Sidiki Conde and a Life Well Lived

Beth Kaiserman

The story of disabled drummer Sidiki Conde is featured in the documentary, You Don’t Need Feet to Dance.


We start out with a play-by-play of Sidiki’s morning routine. As he lies still in bed, his legs remain under the covers, and we can’t yet see what his disability entails. His strong arms are very visible though in these first few moments. We soon find out that he suffered from polio as a child, but there aren’t too many other details revealed.


“One day I fell down and never got up again,” he said.


Conde lost use of his legs at the age of 14.


This documentary offers us an extended glimpse into the life of someone living an extraordinarily interesting and challenging life. We get a view of someone we might otherwise just bypass in a subway station, or stop and briefly glance at before we move on with the day. Simple things like watching Conde master the stairs in his fifth floor walk-up become stunning visuals that perplex the mind and capture the soul.

A standout scene is when Conde is going to teach his drumming class. The building has no ramp access, so when he arrives he has to climb the stairs with his arms. Then, he takes the initiative to assist a young handicapped boy, who has to abandon his wheelchair to get in the building. It is here that you can tell how absolutely selfless Conde is. His drumming/dance classes aim to assist handicapped kids become inspired and moving. Conde demonstrates the importance of practice when he mounts himself on his two hands and puts his legs behind his head.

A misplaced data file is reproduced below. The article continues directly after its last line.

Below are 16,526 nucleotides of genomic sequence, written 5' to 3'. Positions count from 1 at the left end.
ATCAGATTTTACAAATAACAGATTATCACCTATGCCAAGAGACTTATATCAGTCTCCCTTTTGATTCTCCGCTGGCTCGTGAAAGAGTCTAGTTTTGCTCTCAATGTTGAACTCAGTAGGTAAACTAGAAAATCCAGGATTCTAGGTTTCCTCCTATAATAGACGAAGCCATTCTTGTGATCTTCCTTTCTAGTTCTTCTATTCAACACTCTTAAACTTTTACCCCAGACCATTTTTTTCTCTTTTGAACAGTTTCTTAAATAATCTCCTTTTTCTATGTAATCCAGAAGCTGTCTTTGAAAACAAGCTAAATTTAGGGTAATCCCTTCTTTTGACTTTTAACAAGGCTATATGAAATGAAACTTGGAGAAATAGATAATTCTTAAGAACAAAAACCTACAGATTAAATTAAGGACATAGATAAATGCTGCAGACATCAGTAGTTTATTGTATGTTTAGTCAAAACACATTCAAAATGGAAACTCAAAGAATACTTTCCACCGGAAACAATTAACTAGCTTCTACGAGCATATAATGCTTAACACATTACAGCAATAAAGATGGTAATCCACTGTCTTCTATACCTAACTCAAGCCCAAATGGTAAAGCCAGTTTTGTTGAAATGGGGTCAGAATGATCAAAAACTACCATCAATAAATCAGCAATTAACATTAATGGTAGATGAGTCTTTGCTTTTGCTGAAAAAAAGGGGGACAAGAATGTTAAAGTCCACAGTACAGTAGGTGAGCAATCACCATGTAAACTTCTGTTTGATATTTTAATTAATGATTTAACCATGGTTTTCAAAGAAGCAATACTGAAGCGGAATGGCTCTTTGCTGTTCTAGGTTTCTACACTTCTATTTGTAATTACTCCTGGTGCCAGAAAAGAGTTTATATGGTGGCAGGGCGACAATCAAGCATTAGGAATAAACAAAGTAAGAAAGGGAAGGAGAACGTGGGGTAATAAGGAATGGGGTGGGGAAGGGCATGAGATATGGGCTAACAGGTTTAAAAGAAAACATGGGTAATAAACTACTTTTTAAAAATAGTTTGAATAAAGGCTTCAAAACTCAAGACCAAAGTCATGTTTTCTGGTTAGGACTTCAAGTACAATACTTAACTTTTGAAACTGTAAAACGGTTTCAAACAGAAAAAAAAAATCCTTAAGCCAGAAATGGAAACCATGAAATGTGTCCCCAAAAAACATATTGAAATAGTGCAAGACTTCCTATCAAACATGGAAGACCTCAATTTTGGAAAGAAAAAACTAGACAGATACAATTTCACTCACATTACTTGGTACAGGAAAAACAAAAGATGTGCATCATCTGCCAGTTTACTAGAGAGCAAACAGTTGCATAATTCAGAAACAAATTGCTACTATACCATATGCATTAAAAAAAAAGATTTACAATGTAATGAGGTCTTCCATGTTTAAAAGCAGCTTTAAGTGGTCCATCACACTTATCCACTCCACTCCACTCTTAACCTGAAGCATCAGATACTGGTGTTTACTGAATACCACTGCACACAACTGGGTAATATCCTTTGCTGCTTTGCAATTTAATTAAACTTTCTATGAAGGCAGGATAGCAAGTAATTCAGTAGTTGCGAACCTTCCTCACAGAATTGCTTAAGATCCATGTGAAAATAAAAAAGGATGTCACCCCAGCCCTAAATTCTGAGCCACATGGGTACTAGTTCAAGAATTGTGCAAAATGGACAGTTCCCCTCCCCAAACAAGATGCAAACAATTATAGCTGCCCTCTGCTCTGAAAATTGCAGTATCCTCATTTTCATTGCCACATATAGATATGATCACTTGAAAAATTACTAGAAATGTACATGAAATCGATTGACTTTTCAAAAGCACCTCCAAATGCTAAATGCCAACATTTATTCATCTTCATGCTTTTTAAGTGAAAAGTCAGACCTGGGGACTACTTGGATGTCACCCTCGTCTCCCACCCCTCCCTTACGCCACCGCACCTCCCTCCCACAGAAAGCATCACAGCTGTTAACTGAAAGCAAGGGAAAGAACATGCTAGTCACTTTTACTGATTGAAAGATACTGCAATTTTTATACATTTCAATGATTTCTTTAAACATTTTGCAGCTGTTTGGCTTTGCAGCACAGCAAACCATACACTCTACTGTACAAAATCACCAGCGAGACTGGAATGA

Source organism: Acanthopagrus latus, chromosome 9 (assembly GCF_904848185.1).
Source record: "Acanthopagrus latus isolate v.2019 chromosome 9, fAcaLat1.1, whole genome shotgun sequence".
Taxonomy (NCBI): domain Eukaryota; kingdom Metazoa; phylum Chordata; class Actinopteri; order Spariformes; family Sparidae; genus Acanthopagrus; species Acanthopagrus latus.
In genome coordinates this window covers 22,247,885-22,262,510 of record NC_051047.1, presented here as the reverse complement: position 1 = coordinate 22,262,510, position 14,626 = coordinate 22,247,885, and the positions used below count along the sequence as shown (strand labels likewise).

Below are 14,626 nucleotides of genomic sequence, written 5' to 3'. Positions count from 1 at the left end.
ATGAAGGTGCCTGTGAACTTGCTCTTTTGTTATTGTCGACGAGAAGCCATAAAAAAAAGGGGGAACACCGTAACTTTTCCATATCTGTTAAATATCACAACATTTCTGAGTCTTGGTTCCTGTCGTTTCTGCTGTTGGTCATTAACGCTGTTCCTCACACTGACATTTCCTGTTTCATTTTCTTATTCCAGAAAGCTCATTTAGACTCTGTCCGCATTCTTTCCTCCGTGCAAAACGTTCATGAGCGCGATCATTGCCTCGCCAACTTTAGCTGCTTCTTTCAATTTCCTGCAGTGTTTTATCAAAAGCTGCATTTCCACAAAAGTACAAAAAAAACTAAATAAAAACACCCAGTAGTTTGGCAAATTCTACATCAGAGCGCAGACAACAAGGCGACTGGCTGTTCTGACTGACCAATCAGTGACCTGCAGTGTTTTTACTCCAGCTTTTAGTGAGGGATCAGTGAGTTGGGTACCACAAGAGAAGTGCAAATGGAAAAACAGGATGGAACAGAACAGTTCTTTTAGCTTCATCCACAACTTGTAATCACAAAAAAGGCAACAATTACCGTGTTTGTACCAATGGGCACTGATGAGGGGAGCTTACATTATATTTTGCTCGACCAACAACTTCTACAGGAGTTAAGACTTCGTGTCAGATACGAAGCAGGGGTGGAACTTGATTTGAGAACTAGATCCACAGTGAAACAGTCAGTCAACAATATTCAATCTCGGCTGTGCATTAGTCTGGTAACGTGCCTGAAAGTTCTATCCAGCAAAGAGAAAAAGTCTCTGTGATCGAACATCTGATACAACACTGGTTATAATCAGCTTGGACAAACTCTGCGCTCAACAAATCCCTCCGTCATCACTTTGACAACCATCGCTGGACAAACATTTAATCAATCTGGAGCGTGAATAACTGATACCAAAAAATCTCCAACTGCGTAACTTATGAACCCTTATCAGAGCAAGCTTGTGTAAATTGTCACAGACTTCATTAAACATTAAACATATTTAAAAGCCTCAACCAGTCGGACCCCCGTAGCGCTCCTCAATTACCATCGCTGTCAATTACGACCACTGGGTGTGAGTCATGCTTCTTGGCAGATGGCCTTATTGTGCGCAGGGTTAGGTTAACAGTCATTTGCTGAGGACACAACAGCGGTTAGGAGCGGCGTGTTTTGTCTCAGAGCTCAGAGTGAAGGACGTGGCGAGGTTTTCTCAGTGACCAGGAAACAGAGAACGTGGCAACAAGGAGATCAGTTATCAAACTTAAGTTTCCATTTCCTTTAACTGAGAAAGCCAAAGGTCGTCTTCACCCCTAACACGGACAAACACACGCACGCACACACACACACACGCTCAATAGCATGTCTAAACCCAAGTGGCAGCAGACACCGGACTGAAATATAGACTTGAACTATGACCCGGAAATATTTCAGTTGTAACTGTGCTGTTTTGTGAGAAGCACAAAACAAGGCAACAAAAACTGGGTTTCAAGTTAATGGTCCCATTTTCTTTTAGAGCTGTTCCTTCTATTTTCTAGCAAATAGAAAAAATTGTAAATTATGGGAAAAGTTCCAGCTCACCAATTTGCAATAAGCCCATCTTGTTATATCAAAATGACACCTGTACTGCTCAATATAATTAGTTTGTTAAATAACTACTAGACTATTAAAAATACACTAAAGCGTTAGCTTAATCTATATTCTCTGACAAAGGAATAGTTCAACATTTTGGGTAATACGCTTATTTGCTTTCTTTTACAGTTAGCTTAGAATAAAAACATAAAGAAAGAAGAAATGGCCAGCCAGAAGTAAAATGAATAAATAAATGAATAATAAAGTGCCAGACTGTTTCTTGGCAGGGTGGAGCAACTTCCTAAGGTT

“I play this music to forget my disability and enjoy my life,” he said.


Conde’s joy is infectious, as it is impossible to not be happy simply at the fact of this man’s appreciation and happiness for life. A 51 year-old African drummer and dancer, Conde is an inspiration to us all to live a little better, reach a little higher and push ourselves to be the ultimate best.


Conde’s spirit shines through as he both teaches and dances. More scenes of his dancing would have made a more vibrant film. But what’s most captivating about the film is Conde himself. He talks about the struggles he faces, but that’s never the core of his comments. He is a grateful human being who wants other children to be as happy as he is. His story is a pleasure to discover.


Author Bio:

Beth Kaiserman is a contributing writer at Highbrow Magazine.

not popular
Bottom Slider: 
Out Slider